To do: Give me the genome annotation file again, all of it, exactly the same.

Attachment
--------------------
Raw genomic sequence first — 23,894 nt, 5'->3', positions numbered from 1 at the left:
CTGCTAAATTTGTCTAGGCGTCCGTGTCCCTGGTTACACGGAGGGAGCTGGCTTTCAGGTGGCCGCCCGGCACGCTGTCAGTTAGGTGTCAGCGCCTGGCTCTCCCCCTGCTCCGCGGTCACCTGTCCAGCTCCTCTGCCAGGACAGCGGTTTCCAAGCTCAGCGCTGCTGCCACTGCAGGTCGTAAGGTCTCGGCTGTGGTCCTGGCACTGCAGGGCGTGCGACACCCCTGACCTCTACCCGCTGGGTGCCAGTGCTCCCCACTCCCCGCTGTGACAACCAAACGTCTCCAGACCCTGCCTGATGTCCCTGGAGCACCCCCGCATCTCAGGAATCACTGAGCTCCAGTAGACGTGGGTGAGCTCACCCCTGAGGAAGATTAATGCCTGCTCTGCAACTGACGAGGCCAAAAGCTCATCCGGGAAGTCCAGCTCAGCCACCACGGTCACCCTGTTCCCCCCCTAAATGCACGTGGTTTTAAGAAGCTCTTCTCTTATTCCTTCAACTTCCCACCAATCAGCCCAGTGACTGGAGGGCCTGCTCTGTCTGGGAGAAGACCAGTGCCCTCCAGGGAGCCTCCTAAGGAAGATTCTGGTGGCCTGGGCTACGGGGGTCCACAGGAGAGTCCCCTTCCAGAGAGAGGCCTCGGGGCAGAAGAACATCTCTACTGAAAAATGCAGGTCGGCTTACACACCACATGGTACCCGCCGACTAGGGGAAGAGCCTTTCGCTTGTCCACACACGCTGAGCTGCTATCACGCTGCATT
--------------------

Raw genomic sequence first — 23,894 nt, 5'->3', positions numbered from 1 at the left:
CTGCTAAATTTGTCTAGGCGTCCGTGTCCCTGGTTACACGGAGGGAGCTGGCTTTCAGGTGGCCGCCCGGCACGCTGTCAGTTAGGTGTCAGCGCCTGGCTCTCCCCCTGCTCCGCGGTCACCTGTCCAGCTCCTCTGCCAGGACAGCGGTTTCCAAGCTCAGCGCTGCTGCCACTGCAGGTCGTAAGGTCTCGGCTGTGGTCCTGGCACTGCAGGGCGTGCGACACCCCTGACCTCTACCCGCTGGGTGCCAGTGCTCCCCACTCCCCGCTGTGACAACCAAACGTCTCCAGACCCTGCCTGATGTCCCTGGAGCACCCCCGCATCTCAGGAATCACTGAGCTCCAGTAGACGTGGGTGAGCTCACCCCTGAGGAAGATTAATGCCTGCTCTGCAACTGACGAGGCCAAAAGCTCATCCGGGAAGTCCAGCTCAGCCACCACGGTCACCCTGTTCCCCCCCTAAATGCACGTGGTTTTAAGAAGCTCTTCTCTTATTCCTTCAACTTCCCACCAATCAGCCCAGTGACTGGAGGGCCTGCTCTGTCTGGGAGAAGACCAGTGCCCTCCAGGGAGCCTCCTAAGGAAGATTCTGGTGGCCTGGGCTACGGGGGTCCACAGGAGAGTCCCCTTCCAGAGAGAGGCCTCGGGGCAGAAGAACATCTCTACTGAAAAATGCAGGTCGGCTTACACACCACATGGTACCCGCCGACTAGGGGAAGAGCCTTTCGCTTGTCCACACACGCTGAGCTGCTATCACGCTGCATT